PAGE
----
It’s in drinks, it’s in food, it’s in your clothes, and it’s even in pet products! But despite the sudden rise and popularity, hemp has hit a speed bump in Christchurch New Zealand.
Hemp is a strain of the cannabis sativa plant, unlike its famous family member marijuana it does not have psychoactive properties, obtains low levels of THC (tetrahydrocannabinol), and cannot be used to make people high. It has had a long history first used for textiles up to 10,000 years ago, and is believed to have over 25,000 possible applications.
Recently hemp has soared in popularity and name recognition. In 2018 hemp farming was legalised by the United States, and in New Zealand growers must have a permit, but no longer need to call their crop an experiment.
However, one group in Christchurch New Zealand has hit a bit of a snag. The NZ Institute of Cannabis Education, Research and Development also known as Whakamana, (Maori for: to restore the mana (prestige) of / or to empower), hopes to develop hemp on an empty block in the city central opposite their headquarters.
Unfortunately for the institute, the licence to grow requires that the crop is grown in a space not visible from a public road, or within five kilometres (3.1 miles) of a residential or housing area. Whakamana would be violating both and is not expected to have their license granted at this stage; However the attempt provides advocates with an opportunity for both publicity and education.
As previously explained, hemp is similar but different chemically from marijuana, however both wide-spread public knowledge of hemp and the differences between the two strains of cannabis sativa plant are low. In The United States, there are even reports of people mistaking hemp for marijuana and stealing the crop!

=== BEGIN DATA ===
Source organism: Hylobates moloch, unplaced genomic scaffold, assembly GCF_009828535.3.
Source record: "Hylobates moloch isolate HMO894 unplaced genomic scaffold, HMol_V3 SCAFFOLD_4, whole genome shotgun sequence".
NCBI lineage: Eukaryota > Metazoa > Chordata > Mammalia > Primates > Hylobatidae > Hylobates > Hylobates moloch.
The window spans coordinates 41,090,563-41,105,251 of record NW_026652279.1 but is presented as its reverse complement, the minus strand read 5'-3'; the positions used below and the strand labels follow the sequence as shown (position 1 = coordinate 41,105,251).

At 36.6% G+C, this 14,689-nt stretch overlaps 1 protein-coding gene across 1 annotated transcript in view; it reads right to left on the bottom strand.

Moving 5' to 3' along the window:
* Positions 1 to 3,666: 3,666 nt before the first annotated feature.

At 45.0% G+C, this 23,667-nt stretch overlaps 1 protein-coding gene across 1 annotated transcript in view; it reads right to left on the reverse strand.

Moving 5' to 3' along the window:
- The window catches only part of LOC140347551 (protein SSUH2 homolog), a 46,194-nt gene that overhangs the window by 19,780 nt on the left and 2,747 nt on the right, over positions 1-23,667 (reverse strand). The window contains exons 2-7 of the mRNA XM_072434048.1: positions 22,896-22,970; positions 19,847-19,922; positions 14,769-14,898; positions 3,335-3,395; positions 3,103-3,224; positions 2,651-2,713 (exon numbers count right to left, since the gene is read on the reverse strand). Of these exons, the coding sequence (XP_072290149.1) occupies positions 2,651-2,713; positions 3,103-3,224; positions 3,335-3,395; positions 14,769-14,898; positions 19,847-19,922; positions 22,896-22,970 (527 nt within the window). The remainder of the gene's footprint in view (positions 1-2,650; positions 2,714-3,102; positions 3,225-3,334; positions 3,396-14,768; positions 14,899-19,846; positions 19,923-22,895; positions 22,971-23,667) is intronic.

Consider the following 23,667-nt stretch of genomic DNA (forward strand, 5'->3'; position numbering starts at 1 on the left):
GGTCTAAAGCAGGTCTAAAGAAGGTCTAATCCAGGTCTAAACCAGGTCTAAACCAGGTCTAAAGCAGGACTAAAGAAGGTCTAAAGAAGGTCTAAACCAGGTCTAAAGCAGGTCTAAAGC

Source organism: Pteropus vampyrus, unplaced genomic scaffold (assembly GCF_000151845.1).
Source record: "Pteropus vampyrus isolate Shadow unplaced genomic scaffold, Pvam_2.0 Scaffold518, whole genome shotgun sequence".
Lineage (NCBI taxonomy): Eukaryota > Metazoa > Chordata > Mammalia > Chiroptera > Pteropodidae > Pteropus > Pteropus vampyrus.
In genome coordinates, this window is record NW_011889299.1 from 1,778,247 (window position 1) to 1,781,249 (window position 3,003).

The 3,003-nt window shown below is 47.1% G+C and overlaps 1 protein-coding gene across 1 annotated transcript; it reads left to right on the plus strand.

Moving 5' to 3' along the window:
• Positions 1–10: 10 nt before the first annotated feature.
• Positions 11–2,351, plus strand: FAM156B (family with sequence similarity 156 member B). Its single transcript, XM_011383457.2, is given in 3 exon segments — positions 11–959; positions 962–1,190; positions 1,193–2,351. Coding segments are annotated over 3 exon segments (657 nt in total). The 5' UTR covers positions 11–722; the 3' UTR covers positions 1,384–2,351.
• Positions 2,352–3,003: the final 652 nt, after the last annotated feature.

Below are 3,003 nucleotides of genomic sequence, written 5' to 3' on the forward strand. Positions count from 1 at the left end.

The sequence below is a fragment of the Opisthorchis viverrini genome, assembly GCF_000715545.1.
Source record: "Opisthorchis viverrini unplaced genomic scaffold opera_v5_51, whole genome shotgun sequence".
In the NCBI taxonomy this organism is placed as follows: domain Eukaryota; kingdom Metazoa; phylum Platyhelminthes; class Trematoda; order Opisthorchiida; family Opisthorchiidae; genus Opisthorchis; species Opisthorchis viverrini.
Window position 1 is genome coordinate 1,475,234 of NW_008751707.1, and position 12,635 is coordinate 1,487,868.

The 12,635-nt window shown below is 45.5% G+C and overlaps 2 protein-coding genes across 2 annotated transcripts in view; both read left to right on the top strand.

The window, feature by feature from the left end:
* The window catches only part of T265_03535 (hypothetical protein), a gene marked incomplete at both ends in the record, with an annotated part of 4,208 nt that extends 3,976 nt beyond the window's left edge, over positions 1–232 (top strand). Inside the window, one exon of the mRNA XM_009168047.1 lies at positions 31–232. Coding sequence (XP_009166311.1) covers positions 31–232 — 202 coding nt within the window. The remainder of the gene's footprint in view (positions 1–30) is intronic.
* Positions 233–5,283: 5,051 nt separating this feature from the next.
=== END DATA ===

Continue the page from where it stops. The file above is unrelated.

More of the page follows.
Regardless of personal opinions, and whether one agrees with a having farm in the middle of a city or not; More awareness and knowledge of a plant that is increasingly appearing in products around people will always be positive, and will allow individuals to make educated choices regarding whether hemp is right for themselves and their families when they come into contact with it.
Whakamana’s goals arise at the same time that New Zealand as a country is contemplating legalising cannabis. In 2020 the country will participate in a referendum on the decision and has this has spurred energetic debate and discussion within the small south pacific nation.
Currently under New Zealand law possession of any amount of cannabis is illegal, however a poll taken in 2016 found that 65 per cent of participants thought that personal possession of cannabis should be made legal or at least decriminalised. 84 per cent felt that cannabis should be available and decriminalised for pain relief use.
Interestingly, it is still unsure whether the New Zealand public will be able to vote on the use of cannabis for medical reasons, as a draft of the referendum questions released earlier this year did not explicitly include medical use.